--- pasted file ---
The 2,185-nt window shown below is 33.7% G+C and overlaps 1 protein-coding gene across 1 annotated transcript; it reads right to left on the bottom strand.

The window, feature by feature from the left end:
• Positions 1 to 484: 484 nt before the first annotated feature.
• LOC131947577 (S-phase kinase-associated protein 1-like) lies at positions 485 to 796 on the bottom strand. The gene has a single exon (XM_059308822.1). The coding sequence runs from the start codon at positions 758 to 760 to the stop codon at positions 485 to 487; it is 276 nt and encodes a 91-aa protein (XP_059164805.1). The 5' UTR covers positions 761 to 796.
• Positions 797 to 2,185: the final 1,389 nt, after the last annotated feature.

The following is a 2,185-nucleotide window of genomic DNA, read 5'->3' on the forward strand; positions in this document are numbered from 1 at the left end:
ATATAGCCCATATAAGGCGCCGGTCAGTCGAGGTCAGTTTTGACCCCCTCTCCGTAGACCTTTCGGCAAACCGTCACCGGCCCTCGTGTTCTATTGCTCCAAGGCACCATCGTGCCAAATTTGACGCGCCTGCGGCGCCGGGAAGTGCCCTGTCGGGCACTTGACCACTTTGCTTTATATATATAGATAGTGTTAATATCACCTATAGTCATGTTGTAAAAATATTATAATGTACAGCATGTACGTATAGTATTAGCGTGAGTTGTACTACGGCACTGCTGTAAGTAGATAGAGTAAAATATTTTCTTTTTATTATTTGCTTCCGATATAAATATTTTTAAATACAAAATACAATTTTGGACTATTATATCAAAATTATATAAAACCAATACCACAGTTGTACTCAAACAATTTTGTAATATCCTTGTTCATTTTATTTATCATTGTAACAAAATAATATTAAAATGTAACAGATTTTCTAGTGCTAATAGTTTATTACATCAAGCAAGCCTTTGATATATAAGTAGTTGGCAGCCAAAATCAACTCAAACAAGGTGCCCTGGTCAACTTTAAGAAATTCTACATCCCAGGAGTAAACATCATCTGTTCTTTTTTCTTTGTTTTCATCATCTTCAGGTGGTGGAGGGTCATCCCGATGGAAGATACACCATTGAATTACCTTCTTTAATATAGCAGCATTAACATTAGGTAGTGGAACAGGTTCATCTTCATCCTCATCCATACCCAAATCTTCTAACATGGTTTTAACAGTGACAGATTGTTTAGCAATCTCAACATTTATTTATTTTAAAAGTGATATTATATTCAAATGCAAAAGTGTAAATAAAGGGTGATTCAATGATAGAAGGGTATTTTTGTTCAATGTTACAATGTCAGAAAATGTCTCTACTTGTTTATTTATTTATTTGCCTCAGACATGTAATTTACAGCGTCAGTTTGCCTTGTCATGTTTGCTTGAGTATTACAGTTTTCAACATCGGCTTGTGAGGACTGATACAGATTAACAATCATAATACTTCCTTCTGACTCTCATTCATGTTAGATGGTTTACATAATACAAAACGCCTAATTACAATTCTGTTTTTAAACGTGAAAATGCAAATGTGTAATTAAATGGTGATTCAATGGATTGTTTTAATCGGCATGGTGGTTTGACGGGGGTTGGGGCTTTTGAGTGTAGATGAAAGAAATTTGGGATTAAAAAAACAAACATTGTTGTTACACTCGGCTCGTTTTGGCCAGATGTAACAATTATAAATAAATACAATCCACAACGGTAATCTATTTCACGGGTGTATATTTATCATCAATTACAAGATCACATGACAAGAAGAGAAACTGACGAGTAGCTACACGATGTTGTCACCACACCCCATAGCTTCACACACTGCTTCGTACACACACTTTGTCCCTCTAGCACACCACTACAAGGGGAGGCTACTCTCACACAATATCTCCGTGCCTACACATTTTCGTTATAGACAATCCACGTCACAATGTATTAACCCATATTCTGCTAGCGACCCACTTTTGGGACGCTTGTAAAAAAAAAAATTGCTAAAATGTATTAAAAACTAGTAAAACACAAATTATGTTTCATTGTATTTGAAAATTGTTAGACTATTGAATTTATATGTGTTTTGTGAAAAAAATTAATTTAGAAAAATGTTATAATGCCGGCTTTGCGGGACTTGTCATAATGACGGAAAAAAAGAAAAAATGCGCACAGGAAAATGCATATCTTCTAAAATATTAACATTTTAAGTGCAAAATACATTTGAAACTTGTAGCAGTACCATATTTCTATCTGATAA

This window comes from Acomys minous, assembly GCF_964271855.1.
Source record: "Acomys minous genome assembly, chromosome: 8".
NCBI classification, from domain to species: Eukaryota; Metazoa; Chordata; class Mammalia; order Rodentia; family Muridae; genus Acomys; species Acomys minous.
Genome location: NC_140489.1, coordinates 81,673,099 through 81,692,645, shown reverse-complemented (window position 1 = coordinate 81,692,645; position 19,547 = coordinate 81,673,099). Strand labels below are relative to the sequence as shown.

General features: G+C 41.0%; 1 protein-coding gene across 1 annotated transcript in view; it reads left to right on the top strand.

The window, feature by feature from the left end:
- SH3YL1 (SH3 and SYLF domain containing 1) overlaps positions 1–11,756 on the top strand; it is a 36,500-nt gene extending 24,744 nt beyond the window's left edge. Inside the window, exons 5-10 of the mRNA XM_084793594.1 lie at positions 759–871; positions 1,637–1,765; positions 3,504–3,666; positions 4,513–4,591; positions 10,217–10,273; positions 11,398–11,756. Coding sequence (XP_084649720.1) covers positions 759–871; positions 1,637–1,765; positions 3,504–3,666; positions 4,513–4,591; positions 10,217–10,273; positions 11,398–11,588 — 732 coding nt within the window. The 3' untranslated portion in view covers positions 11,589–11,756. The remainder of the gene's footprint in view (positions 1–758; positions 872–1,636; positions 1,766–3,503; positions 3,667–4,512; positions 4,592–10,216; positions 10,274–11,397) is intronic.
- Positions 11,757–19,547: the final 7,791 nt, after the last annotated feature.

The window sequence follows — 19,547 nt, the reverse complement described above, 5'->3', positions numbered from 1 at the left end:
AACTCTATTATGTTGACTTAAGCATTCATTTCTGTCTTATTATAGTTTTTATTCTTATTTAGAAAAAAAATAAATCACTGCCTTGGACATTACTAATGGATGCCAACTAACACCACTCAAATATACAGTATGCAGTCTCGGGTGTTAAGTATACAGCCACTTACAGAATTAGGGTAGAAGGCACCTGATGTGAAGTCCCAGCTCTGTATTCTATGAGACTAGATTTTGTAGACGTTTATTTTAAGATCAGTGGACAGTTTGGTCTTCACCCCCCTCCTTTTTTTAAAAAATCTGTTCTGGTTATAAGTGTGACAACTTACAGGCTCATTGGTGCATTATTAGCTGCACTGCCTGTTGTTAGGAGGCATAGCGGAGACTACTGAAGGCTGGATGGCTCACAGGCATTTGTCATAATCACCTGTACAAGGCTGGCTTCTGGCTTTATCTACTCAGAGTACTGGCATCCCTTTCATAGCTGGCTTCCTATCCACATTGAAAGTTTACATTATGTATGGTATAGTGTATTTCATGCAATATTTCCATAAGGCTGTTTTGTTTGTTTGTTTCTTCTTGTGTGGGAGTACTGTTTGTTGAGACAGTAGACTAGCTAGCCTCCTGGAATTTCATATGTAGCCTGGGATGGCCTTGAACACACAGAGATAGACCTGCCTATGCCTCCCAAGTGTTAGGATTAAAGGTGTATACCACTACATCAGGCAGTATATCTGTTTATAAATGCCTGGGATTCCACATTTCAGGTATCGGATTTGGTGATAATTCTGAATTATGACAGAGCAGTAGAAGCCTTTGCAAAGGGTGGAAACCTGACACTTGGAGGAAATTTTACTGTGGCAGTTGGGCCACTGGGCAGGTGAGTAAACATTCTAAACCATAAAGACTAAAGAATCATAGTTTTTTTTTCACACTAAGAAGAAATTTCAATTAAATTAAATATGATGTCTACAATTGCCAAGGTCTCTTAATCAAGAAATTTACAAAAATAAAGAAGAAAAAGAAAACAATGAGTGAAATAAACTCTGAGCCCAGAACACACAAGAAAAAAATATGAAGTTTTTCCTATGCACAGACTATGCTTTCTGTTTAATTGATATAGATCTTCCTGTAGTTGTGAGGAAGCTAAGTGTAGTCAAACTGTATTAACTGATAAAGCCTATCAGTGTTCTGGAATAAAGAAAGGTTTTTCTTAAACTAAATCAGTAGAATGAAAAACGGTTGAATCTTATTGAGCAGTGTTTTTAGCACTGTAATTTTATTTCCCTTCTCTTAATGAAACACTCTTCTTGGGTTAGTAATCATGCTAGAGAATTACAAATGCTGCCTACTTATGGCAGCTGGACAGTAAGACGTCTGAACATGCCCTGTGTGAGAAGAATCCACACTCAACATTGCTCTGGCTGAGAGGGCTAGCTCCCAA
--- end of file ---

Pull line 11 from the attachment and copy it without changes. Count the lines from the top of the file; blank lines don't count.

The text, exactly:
Genome location: NC_140489.1, coordinates 81,673,099 through 81,692,645, shown reverse-complemented (window position 1 = coordinate 81,692,645; position 19,547 = coordinate 81,673,099). Strand labels below are relative to the sequence as shown.